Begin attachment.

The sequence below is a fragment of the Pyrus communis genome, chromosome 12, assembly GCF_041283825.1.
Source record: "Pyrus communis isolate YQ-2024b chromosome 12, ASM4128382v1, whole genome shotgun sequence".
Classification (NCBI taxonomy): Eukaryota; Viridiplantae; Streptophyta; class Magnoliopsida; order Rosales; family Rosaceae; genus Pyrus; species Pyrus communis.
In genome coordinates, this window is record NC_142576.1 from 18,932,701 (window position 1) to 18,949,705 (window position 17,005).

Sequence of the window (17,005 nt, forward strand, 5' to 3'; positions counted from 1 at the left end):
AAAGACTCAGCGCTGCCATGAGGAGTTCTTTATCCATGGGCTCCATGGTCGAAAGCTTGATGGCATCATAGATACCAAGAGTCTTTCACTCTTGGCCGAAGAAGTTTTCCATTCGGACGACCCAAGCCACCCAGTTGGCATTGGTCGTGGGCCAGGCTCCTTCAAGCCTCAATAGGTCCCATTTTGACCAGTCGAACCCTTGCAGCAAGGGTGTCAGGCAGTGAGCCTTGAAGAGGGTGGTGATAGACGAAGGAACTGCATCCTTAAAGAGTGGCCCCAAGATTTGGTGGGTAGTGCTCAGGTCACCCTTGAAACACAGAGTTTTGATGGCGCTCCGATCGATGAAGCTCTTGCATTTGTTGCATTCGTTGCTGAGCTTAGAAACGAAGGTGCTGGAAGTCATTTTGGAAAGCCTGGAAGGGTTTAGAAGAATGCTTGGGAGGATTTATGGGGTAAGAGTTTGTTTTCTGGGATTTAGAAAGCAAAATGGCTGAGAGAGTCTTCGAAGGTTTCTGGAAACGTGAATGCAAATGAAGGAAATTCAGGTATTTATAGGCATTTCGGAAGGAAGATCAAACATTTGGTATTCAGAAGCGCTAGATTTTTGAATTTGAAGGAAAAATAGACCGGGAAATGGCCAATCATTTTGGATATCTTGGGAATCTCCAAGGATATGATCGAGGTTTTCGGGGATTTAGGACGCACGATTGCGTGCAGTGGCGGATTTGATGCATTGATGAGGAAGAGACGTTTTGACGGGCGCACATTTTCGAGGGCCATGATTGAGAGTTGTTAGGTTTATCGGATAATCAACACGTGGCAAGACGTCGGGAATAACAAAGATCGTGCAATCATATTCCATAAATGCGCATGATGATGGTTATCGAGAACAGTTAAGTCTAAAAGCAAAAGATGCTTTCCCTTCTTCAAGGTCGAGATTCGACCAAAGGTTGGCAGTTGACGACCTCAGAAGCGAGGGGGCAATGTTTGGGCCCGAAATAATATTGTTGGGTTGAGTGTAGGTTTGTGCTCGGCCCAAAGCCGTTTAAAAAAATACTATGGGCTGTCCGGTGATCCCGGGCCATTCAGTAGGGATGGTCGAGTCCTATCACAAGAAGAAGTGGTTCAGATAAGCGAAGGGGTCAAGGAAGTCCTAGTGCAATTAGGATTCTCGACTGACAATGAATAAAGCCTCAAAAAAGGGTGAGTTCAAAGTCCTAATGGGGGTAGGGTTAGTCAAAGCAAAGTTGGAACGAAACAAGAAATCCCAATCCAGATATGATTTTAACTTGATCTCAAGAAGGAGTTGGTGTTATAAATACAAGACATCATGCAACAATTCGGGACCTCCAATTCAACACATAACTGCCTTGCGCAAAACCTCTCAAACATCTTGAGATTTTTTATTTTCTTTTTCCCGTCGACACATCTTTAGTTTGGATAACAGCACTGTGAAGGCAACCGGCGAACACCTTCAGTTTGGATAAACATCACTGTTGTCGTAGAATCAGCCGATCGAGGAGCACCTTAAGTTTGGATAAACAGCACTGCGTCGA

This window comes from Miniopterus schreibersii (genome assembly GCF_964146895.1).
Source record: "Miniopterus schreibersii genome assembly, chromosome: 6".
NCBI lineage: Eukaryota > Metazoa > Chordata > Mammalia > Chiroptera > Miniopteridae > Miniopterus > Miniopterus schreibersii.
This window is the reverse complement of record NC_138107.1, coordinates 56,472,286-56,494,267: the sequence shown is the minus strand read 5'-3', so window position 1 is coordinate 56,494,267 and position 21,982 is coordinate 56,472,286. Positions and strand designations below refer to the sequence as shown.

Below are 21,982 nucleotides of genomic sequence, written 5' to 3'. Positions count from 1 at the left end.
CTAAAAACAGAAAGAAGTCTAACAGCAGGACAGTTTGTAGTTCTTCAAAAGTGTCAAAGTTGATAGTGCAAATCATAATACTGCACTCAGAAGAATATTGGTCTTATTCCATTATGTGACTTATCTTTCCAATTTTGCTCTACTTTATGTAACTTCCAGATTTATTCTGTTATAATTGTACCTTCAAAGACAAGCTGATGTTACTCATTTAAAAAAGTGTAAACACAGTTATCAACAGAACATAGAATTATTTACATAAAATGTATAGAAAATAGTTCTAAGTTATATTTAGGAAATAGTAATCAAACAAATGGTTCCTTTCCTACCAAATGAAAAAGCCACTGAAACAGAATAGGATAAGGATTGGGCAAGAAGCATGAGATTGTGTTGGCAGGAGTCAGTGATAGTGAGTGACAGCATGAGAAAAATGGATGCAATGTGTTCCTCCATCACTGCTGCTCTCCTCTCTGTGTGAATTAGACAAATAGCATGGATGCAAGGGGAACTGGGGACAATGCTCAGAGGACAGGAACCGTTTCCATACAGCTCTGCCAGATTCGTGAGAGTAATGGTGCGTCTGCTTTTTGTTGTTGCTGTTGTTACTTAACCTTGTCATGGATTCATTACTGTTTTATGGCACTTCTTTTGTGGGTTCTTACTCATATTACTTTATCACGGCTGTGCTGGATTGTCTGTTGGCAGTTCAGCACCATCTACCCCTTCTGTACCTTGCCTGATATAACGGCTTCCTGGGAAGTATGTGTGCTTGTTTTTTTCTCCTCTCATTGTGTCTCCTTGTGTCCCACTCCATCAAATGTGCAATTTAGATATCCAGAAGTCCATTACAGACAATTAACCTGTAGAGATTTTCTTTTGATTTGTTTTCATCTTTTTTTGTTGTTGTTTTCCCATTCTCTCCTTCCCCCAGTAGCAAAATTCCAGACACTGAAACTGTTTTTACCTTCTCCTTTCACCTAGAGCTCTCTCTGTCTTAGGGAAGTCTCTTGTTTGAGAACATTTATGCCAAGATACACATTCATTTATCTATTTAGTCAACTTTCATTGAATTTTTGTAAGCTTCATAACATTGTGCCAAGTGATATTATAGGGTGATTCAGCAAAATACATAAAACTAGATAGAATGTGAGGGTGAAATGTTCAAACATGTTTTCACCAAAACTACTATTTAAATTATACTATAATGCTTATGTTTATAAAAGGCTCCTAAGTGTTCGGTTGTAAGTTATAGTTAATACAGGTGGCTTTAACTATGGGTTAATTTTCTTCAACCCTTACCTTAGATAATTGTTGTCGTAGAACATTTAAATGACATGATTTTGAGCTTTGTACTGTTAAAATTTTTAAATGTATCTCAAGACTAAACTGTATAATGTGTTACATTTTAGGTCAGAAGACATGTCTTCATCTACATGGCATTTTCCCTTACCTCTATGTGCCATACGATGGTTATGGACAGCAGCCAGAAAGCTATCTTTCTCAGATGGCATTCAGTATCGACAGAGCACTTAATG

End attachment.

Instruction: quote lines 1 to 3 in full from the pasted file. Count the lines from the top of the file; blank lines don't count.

The sequence below is a fragment of the Pyrus communis genome, chromosome 12, assembly GCF_041283825.1.
Source record: "Pyrus communis isolate YQ-2024b chromosome 12, ASM4128382v1, whole genome shotgun sequence".
Classification (NCBI taxonomy): Eukaryota; Viridiplantae; Streptophyta; class Magnoliopsida; order Rosales; family Rosaceae; genus Pyrus; species Pyrus communis.